I’m in front of Pilate’s house.”
It was the only way I knew how to explain where I was to my Adventist friend the first time I attended Camp Meeting.
Before I even knew what a Seventh-day Adventist was, I knew and loved SonRise. SonRise is an interactive, put-you-there-at-the-scene trip through Christ’s final days leading to His death and resurrection. The cast consists of more than 500 Southern Adventist University students and church members.Five or six years ago, my mom somehow got tickets to this immersive Easter pageant. Neither of us can remember how she got those first tickets, but we went together, and what I witnessed was life-changing. I saw Jesus cry and pray in Gethsemane, I saw Him die on the cross for my sins, and I saw him rise from the grave. I openly wept harder than I had ever wept from a spiritual experience.
After that, we continued to go almost every year. Even during a time in my life when I didn’t know what or who to believe when it came to the idea of faith, I still went to SonRise, and I still cried when Jesus rose from the tomb. I knew I wanted a relationship with Him, but I didn’t know how to get it. I was afraid of being hurt in church again.
I did not know during that first experience or in the years following that that would become my church. The very path I walked so many times following Jesus in His last days would become the campus where I received my education. God knew, though. I like to think that every time I walked through SonRise, God looked down on me and thought, “You don’t know it yet, but I have big plans for you here, plans that will shape you into the woman of God that I created you to be.”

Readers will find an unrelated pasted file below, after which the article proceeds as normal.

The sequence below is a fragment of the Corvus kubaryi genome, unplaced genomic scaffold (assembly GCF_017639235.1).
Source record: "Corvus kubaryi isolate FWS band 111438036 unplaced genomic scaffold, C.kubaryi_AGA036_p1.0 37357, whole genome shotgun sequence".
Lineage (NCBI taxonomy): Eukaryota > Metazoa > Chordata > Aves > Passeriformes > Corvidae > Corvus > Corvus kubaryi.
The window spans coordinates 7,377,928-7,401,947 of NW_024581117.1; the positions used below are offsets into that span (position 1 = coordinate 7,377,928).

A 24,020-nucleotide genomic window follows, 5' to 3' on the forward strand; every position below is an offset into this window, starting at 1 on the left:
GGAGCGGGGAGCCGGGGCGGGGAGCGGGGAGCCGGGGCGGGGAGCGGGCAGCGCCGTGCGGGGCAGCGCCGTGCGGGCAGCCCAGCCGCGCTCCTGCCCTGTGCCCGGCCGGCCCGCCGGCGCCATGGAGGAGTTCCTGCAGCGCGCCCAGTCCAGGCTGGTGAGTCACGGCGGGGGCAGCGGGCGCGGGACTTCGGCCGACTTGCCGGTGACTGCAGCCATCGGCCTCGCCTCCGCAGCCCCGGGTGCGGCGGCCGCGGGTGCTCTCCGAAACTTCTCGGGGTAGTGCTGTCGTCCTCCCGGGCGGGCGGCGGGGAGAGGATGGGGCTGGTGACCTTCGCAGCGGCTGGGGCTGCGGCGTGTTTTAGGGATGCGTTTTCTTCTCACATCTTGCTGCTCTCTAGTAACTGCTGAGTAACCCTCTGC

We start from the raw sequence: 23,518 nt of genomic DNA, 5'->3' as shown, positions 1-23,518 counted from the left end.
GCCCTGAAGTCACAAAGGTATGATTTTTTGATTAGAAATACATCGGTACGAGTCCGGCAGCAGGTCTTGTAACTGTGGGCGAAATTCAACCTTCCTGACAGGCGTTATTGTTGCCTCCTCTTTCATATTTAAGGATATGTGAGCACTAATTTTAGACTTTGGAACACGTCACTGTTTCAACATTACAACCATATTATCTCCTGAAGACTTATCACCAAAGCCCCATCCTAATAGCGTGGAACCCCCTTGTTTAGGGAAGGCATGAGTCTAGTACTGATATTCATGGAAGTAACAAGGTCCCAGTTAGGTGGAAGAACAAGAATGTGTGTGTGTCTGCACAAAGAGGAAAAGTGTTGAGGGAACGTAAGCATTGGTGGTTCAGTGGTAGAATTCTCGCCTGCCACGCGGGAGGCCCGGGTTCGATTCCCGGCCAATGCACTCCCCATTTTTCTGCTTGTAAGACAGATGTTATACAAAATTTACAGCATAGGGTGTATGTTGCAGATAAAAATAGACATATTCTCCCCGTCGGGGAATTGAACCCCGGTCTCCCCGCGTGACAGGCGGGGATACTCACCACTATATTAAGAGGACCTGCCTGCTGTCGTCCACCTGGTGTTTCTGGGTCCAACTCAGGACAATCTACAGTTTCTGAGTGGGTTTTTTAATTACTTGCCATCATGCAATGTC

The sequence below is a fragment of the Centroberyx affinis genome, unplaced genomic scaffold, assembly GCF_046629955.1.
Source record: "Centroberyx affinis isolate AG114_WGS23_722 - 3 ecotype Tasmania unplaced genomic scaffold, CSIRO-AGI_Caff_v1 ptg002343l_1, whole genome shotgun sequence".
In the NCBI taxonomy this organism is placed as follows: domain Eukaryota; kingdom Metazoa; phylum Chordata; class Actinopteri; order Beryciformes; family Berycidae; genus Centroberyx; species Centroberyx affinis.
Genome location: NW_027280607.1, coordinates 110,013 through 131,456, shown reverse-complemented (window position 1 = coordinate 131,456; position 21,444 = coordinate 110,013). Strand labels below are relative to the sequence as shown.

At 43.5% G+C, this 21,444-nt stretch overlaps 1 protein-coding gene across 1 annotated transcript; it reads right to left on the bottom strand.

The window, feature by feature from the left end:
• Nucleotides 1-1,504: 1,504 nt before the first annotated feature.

This year, after so many years of watching and wishing I could be a part of the story, I decided to audition for SonRise. I was offered the role of Mary, mother of Jesus. What shoes to fill, indeed! I was beyond blessed to have the opportunity to give back to a ministry that made such a difference to me as a non-believer. I had my reservations about committing. After all, I was a busy student with multiple jobs and obligations, but I felt in my heart that this was something I needed to do, even if it meant going home completely worn out. However, that was never the case at all. It was as if every source of stress and exhaustion from the rest of the world melted away, and I left every rehearsal with a smile on my face and a sweet sense of peace and rejuvenation. I became very close with many fellow cast members. Even now that it’s over, I see them in the hall and we stop and speak — people I never would have known if I hadn’t decided to participate.
On the day of, the weatherman called for rain. It was supposed to be cold and stormy all during SonRise day. There was some talk of a contingency plan, but the weatherman was no match for hundreds if not thousands of prayers. My bare feet were cold, but a light drizzle was the worst weather we saw all day. And, by the end of the day, several individuals gave their hearts to Jesus.
It was no coincidence that my mom was given tickets that first year. I know that it was God setting the stage for my own transformation. Even though SonRise didn’t play a direct role in my reacceptance of Jesus, it serves as a precious reminder that God will never leave us, and He has a plan for us even in the darkest times.
Georgia-Cumberland | July 2019